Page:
America’s “Southern charm” isn’t all it’s cracked up to be. A self-proclaimed Bible Belt refugee, Maggie Young explores the dangerous, hypocritical Southern conservative culture she eventually escaped from. Stubborn in their ideology, Southern traditionalists will stop at almost nothing to protect their way of life.

FIVE THINGS ELSEWHERE THAT MADE US SMARTER

Still waiting on peace in the Middle East. In a very, very deep diveinto the causes and aftermath of the Arab Spring. The New York Times Magazine devotes an entire issue to a complex story—from the US invasion of Iraq to the rise of ISIL to the refugee crisis—told through the eyes of six characters. Spoiler alert: no happy ending here.

Legal pot might be behind America’s heroin epidemic. As marijuana-legalization efforts gain traction across the US, Mexico’s cartels are adjusting their business model and turning to heroin, novelist Don Winslow writes in Esquire. Already, the Sinaloa cartel has upped production of Mexican heroin by almost 70%.

Plants lead secret lives. In the New Yorker, Robert Macfarlane details scientist Merlin Sheldrake’s work unraveling the mysteries of the “Wood Wide Web,” a fungal communications network that plants use to transfer information and nutrients in London’s Epping Forest. Among other things, plants use the networks to warn of insect attacks.

The life and death of Cheg Cheg. The bloody Syrian civil war is often an abstraction to those observing from afar. Phil Sands’ and Suha Maayeh’s profile in The National of an assassinated arms dealer is a deeply reported portrait of the alliances and battles between rebel groups, ISIL, Syrian forces and Western states—and the economy of violence they created.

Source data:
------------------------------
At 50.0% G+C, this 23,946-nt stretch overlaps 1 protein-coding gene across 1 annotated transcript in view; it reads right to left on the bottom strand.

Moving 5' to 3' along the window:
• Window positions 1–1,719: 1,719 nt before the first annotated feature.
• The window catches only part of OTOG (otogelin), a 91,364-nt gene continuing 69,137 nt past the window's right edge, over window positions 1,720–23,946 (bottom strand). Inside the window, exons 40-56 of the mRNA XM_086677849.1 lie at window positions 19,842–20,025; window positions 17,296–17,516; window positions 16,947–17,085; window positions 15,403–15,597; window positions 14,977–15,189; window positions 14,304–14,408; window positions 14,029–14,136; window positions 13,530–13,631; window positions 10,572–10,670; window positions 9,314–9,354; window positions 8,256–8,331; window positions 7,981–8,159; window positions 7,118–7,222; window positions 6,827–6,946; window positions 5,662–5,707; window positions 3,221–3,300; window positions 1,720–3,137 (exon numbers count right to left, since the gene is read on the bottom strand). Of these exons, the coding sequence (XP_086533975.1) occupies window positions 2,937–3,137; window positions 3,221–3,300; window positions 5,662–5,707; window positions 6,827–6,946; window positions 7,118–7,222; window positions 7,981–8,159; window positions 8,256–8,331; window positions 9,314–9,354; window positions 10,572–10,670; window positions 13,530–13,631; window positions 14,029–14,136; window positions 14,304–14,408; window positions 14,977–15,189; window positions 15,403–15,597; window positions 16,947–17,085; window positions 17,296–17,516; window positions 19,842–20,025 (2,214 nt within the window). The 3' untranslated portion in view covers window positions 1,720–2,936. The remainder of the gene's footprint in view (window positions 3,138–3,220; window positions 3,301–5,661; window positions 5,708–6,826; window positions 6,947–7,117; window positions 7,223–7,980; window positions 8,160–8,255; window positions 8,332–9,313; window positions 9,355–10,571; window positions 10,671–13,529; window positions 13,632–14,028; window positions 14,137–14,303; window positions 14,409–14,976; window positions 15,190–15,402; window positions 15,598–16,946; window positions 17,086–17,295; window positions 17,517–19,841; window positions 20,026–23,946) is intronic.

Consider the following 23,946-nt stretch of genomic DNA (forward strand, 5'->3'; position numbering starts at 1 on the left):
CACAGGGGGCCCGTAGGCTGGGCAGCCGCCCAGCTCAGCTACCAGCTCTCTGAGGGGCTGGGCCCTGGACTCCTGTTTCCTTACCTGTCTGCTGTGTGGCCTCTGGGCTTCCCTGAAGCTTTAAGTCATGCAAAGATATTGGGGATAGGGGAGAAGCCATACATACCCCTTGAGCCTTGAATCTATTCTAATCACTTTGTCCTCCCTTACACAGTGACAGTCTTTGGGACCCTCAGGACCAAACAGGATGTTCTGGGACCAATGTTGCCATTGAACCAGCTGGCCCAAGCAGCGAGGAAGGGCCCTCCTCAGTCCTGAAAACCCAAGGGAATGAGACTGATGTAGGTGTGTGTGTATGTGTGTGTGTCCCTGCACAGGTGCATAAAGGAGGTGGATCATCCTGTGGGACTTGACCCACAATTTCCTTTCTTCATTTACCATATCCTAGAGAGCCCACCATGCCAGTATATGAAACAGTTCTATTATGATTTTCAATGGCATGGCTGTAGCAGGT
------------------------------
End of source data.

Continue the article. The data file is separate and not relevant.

The tyranny of temp work. Working in an Amazon warehouse may not be a dystopian nightmare, but it is hard on the soul, Dave Jamieson writes in the Huffington Post. Temp work leaves employees feeling disposable and only as good as their last recorded input in a computerized performance monitoring system.

The mountain man of the airline industry. In developing the Enhanced Ground Proximity Warning System, which tells pilots when they’re too close to a mountain, an 84-year-old engineer named Don Bateman has saved more lives than any individual in the history of modern commercial aviation. Alan Levin describes for Bloomberghow Bateman devised the system in the mid-1990s.

AND ONE BOOK THAT MADE US SMARTER, TOO

Russia doesn’t trust Ukraine in fiction, either. In Alexei Nikitin’sY.T., a group of college friends in 1984 Ukraine invent a world-conquering strategy game and are soon targeted in a monthslong KGB interrogation. Nikitin provides doses of fun and intrigue to a story of old-school government paranoia that the BBC calls “gripping, sardonic, and elegantly written.”

Our best wishes for a relaxing but thought-filled weekend. Please send any news, comments, Japanese cartoons, and Amazon warehouse horror stories to hi@qz.com. You can follow us on Twitter here for updates throughout the day.